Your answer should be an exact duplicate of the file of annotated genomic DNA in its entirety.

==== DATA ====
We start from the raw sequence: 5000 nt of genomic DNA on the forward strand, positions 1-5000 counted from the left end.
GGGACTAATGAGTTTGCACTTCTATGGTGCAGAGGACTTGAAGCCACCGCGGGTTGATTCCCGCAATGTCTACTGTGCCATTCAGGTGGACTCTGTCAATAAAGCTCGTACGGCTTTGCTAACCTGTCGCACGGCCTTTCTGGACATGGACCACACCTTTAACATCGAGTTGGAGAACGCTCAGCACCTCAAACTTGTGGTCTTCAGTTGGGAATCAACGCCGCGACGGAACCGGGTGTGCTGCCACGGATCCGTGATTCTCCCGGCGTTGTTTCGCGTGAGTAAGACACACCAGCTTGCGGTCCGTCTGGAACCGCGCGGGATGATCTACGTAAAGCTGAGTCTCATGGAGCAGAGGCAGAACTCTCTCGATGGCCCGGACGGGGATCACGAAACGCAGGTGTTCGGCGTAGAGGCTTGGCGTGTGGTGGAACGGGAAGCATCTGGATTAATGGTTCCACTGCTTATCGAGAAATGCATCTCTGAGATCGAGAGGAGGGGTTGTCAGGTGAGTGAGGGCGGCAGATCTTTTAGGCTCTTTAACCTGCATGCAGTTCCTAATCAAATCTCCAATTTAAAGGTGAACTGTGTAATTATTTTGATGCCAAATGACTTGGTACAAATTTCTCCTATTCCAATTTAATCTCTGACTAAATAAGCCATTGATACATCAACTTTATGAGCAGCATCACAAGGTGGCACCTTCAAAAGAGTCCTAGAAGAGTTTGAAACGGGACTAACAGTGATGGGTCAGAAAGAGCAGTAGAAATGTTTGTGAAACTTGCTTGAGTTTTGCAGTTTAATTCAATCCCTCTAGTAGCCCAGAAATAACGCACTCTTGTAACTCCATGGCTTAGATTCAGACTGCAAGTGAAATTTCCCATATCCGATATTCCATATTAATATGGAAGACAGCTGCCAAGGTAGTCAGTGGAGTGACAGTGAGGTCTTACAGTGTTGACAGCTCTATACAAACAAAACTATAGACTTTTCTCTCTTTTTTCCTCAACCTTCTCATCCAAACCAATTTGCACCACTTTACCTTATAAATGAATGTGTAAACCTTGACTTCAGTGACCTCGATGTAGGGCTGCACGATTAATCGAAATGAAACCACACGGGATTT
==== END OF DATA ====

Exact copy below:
We start from the raw sequence: 5000 nt of genomic DNA on the forward strand, positions 1-5000 counted from the left end.
GGGACTAATGAGTTTGCACTTCTATGGTGCAGAGGACTTGAAGCCACCGCGGGTTGATTCCCGCAATGTCTACTGTGCCATTCAGGTGGACTCTGTCAATAAAGCTCGTACGGCTTTGCTAACCTGTCGCACGGCCTTTCTGGACATGGACCACACCTTTAACATCGAGTTGGAGAACGCTCAGCACCTCAAACTTGTGGTCTTCAGTTGGGAATCAACGCCGCGACGGAACCGGGTGTGCTGCCACGGATCCGTGATTCTCCCGGCGTTGTTTCGCGTGAGTAAGACACACCAGCTTGCGGTCCGTCTGGAACCGCGCGGGATGATCTACGTAAAGCTGAGTCTCATGGAGCAGAGGCAGAACTCTCTCGATGGCCCGGACGGGGATCACGAAACGCAGGTGTTCGGCGTAGAGGCTTGGCGTGTGGTGGAACGGGAAGCATCTGGATTAATGGTTCCACTGCTTATCGAGAAATGCATCTCTGAGATCGAGAGGAGGGGTTGTCAGGTGAGTGAGGGCGGCAGATCTTTTAGGCTCTTTAACCTGCATGCAGTTCCTAATCAAATCTCCAATTTAAAGGTGAACTGTGTAATTATTTTGATGCCAAATGACTTGGTACAAATTTCTCCTATTCCAATTTAATCTCTGACTAAATAAGCCATTGATACATCAACTTTATGAGCAGCATCACAAGGTGGCACCTTCAAAAGAGTCCTAGAAGAGTTTGAAACGGGACTAACAGTGATGGGTCAGAAAGAGCAGTAGAAATGTTTGTGAAACTTGCTTGAGTTTTGCAGTTTAATTCAATCCCTCTAGTAGCCCAGAAATAACGCACTCTTGTAACTCCATGGCTTAGATTCAGACTGCAAGTGAAATTTCCCATATCCGATATTCCATATTAATATGGAAGACAGCTGCCAAGGTAGTCAGTGGAGTGACAGTGAGGTCTTACAGTGTTGACAGCTCTATACAAACAAAACTATAGACTTTTCTCTCTTTTTTCCTCAACCTTCTCATCCAAACCAATTTGCACCACTTTACCTTATAAATGAATGTGTAAACCTTGACTTCAGTGACCTCGATGTAGGGCTGCACGATTAATCGAAATGAAACCACACGGGATTT